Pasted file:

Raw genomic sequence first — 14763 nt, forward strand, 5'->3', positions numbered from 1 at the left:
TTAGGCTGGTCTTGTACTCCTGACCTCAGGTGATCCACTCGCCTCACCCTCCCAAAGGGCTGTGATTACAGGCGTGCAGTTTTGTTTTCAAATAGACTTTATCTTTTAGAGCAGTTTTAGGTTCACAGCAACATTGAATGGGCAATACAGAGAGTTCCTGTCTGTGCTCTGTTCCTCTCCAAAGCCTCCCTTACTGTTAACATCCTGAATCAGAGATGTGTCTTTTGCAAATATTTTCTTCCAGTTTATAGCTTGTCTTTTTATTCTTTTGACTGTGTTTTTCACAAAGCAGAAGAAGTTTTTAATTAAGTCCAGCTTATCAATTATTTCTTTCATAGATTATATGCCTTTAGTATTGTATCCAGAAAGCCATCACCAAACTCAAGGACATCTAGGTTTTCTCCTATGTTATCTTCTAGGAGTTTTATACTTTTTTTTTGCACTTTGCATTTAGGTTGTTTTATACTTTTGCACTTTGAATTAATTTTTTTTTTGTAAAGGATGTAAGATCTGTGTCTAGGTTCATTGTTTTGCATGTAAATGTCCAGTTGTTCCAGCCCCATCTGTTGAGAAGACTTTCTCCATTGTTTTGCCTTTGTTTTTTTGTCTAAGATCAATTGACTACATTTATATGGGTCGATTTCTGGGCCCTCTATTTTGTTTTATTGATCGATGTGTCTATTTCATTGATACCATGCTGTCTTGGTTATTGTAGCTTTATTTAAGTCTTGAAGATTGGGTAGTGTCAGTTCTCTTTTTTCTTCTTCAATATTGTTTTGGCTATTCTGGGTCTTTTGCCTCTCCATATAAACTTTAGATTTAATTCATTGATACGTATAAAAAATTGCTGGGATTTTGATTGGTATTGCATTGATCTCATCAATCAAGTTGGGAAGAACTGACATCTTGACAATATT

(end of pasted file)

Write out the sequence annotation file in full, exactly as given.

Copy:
Raw genomic sequence first — 14763 nt, forward strand, 5'->3', positions numbered from 1 at the left:
TTAGGCTGGTCTTGTACTCCTGACCTCAGGTGATCCACTCGCCTCACCCTCCCAAAGGGCTGTGATTACAGGCGTGCAGTTTTGTTTTCAAATAGACTTTATCTTTTAGAGCAGTTTTAGGTTCACAGCAACATTGAATGGGCAATACAGAGAGTTCCTGTCTGTGCTCTGTTCCTCTCCAAAGCCTCCCTTACTGTTAACATCCTGAATCAGAGATGTGTCTTTTGCAAATATTTTCTTCCAGTTTATAGCTTGTCTTTTTATTCTTTTGACTGTGTTTTTCACAAAGCAGAAGAAGTTTTTAATTAAGTCCAGCTTATCAATTATTTCTTTCATAGATTATATGCCTTTAGTATTGTATCCAGAAAGCCATCACCAAACTCAAGGACATCTAGGTTTTCTCCTATGTTATCTTCTAGGAGTTTTATACTTTTTTTTTGCACTTTGCATTTAGGTTGTTTTATACTTTTGCACTTTGAATTAATTTTTTTTTTGTAAAGGATGTAAGATCTGTGTCTAGGTTCATTGTTTTGCATGTAAATGTCCAGTTGTTCCAGCCCCATCTGTTGAGAAGACTTTCTCCATTGTTTTGCCTTTGTTTTTTTGTCTAAGATCAATTGACTACATTTATATGGGTCGATTTCTGGGCCCTCTATTTTGTTTTATTGATCGATGTGTCTATTTCATTGATACCATGCTGTCTTGGTTATTGTAGCTTTATTTAAGTCTTGAAGATTGGGTAGTGTCAGTTCTCTTTTTTCTTCTTCAATATTGTTTTGGCTATTCTGGGTCTTTTGCCTCTCCATATAAACTTTAGATTTAATTCATTGATACGTATAAAAAATTGCTGGGATTTTGATTGGTATTGCATTGATCTCATCAATCAAGTTGGGAAGAACTGACATCTTGACAATATT